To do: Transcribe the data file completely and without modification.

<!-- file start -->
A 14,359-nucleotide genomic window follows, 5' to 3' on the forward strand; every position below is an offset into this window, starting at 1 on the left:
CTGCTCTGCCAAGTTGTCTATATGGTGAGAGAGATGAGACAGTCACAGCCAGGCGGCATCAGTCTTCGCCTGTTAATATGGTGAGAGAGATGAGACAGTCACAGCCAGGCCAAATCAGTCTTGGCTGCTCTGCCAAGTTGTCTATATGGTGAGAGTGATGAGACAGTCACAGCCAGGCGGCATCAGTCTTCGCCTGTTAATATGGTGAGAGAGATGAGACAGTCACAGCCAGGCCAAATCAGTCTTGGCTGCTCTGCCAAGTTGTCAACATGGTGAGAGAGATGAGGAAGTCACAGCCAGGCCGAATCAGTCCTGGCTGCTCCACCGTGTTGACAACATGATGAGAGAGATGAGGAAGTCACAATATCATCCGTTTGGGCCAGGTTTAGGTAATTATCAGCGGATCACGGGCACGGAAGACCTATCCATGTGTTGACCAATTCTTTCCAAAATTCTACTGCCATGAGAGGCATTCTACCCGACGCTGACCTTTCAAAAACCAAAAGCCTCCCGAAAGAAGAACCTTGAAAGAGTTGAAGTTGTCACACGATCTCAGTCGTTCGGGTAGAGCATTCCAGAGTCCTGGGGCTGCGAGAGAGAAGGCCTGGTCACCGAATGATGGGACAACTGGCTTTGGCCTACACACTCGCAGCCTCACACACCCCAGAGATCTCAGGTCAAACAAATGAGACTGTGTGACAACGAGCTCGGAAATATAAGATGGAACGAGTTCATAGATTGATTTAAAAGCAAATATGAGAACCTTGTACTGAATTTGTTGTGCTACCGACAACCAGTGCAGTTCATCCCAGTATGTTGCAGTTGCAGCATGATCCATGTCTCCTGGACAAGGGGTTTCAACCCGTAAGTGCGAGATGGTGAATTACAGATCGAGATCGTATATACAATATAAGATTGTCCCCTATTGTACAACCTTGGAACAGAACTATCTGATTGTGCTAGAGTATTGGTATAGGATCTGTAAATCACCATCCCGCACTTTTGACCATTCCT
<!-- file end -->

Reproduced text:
A 14,359-nucleotide genomic window follows, 5' to 3' on the forward strand; every position below is an offset into this window, starting at 1 on the left:
CTGCTCTGCCAAGTTGTCTATATGGTGAGAGAGATGAGACAGTCACAGCCAGGCGGCATCAGTCTTCGCCTGTTAATATGGTGAGAGAGATGAGACAGTCACAGCCAGGCCAAATCAGTCTTGGCTGCTCTGCCAAGTTGTCTATATGGTGAGAGTGATGAGACAGTCACAGCCAGGCGGCATCAGTCTTCGCCTGTTAATATGGTGAGAGAGATGAGACAGTCACAGCCAGGCCAAATCAGTCTTGGCTGCTCTGCCAAGTTGTCAACATGGTGAGAGAGATGAGGAAGTCACAGCCAGGCCGAATCAGTCCTGGCTGCTCCACCGTGTTGACAACATGATGAGAGAGATGAGGAAGTCACAATATCATCCGTTTGGGCCAGGTTTAGGTAATTATCAGCGGATCACGGGCACGGAAGACCTATCCATGTGTTGACCAATTCTTTCCAAAATTCTACTGCCATGAGAGGCATTCTACCCGACGCTGACCTTTCAAAAACCAAAAGCCTCCCGAAAGAAGAACCTTGAAAGAGTTGAAGTTGTCACACGATCTCAGTCGTTCGGGTAGAGCATTCCAGAGTCCTGGGGCTGCGAGAGAGAAGGCCTGGTCACCGAATGATGGGACAACTGGCTTTGGCCTACACACTCGCAGCCTCACACACCCCAGAGATCTCAGGTCAAACAAATGAGACTGTGTGACAACGAGCTCGGAAATATAAGATGGAACGAGTTCATAGATTGATTTAAAAGCAAATATGAGAACCTTGTACTGAATTTGTTGTGCTACCGACAACCAGTGCAGTTCATCCCAGTATGTTGCAGTTGCAGCATGATCCATGTCTCCTGGACAAGGGGTTTCAACCCGTAAGTGCGAGATGGTGAATTACAGATCGAGATCGTATATACAATATAAGATTGTCCCCTATTGTACAACCTTGGAACAGAACTATCTGATTGTGCTAGAGTATTGGTATAGGATCTGTAAATCACCATCCCGCACTTTTGACCATTCCT